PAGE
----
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Emperor Shengzong of Liao ( ; 971–1031), born as Yelü Longxu ( ), succeeded Emperor Jingzong as Emperor of the Liao Dynasty at the age of 12 in 982. As he was too young to actually rule, his mother, Empress Dowager Xiao, effectively ruled the kingdom.

Conflict with the Song

The Song leader Emperor Taizu sought to take advantage of the young emperor by launching an invasion on the Liao Southern Capital (Beijing) in the contentious Sixteen Prefectures in 986. Three large forces were sent to three different strategic locations on the approach to the Southern Capital. While initially successful, the young emperor along with the Empress Dowager led a Khitan cavalry force and defeated the Song forces at the Battle of the Qigou Pass in June. The Empress Dowager appointed Yelu Xiuge as her senior general continued attacks on the Song in retaliation until the next year.

In 1004, the Liao led a large-scale invasion of Song territory, camping out in the town of Shanyuan, about 100 miles north of the capital of Kaifengmarker. This resulted in the Treaty of Shanyuan, signed in mid-January, 1005. According to this treaty, the Chinese paid an annual tribute of 200,000 bolts of silk, 100,000 ounces of silver. This arrangement would remain in place with modifications until the end of the Liao Dynasty, and in fact, the Jurchen could continue this arrangement with the Song with the founding of the Jin Dynasty.

Examination System

Shengzong was also the one to institutionalize state examinations for the selection of Chinese officials, which was done in 988, based on models used by the Tang Dynasty, which had fallen in 907, and the Song Dynasty, which existed concurrently with the Liao. Despite the importance of the return of the examination system, it initially only opened the road for very small numbers, as only three to five were awarded initially, and the number only increased to between thirty and 130 candidates passed the triennial exams by 1014.

Most jinshi degree winners were not even appointed to office as Khitan aristocrats were far more likely to receive appointments. Khitan people receiving appointments were specifically through patronage as they were expressly prohibited from sitting the examinations.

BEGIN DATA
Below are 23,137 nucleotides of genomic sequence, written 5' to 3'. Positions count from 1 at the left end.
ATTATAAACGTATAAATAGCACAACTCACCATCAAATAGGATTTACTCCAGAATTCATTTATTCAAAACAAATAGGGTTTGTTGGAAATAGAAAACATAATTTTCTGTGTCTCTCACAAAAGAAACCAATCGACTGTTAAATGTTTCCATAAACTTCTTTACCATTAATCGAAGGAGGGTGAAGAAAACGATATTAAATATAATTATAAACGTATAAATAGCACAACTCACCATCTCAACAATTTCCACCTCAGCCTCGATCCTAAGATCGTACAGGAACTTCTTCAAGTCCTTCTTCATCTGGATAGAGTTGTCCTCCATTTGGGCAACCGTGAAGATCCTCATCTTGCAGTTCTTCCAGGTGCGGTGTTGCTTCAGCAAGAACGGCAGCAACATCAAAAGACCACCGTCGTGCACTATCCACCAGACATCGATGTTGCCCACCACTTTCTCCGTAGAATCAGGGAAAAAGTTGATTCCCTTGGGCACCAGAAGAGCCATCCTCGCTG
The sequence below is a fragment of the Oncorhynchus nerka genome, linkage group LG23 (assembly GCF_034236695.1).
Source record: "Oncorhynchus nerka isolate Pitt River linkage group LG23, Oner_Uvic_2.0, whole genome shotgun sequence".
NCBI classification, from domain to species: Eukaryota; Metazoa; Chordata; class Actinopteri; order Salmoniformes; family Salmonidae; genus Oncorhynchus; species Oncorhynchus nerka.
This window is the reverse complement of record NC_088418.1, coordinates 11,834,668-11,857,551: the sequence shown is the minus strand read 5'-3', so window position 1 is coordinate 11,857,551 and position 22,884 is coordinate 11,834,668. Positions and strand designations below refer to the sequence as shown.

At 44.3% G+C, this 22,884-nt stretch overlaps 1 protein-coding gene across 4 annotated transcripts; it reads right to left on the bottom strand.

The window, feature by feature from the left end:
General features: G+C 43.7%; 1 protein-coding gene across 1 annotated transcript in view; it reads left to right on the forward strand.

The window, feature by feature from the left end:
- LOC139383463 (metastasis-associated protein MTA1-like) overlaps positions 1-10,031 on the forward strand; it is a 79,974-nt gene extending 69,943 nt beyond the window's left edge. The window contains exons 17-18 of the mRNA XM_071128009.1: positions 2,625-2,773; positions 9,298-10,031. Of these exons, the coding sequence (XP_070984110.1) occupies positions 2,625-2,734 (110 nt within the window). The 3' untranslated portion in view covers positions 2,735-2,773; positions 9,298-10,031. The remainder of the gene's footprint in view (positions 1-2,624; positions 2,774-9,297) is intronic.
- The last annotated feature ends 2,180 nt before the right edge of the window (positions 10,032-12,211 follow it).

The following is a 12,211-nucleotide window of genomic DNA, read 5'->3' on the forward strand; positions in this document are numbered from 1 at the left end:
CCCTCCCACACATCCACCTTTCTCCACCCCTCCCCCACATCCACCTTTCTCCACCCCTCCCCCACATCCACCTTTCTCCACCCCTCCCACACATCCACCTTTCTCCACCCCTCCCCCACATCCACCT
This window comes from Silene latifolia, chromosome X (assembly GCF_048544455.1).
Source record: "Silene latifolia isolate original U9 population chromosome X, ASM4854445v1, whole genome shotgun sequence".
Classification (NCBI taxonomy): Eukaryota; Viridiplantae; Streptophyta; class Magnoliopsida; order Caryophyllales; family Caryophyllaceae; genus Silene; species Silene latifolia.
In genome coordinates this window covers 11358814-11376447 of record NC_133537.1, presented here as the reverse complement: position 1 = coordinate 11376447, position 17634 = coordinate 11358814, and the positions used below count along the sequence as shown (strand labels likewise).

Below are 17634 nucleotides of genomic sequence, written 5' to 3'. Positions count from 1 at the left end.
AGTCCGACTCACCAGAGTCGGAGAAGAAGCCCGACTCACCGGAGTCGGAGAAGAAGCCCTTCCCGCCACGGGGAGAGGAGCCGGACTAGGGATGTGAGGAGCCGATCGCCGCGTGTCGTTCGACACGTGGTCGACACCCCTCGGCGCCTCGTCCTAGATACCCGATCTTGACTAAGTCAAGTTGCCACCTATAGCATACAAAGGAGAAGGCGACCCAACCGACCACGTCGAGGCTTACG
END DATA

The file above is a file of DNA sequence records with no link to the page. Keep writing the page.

Growth of Buddhism

Emperor Shengzong began the active patronage of Buddhism. Within a century of his reign, an estimated ten percent of Liao population were Buddhist monks or nuns, though this figure may have been exaggerated. While the Khitan did not associate Buddhism with the Chinese people because it was seen more as a Uyghur religion and thus not the religion of the Chinese, who they saw as inferior, what is not clear is the extent that Buddhism penetrated the Khitan population, as the bulk of Buddhist shrines and temples were located in the southern part of the domains of the Liao where the largely Chinese sedentary population resided. There is evidence to suggest that the Khitan populace maintained their animistic belief systems along with their rituals.


During the rule of Emperor Shengzong, the Liao instituted feudal reform, spurring its economy. Prior to this, it had depended on territorial expansion, slavery, and thievery. Under Shengzong's rule, most slaves were liberated, becoming normal members of society. The most important parts of the economy from then on were animal husbandry, particularly horse and sheep raising, as well as agriculture, and fishing. During Shengzong's reign, the Liao Dynasty enjoyed peace and prosperity, so it is widely praised that Shenzong's reign is the golden age of Liao Dynasty

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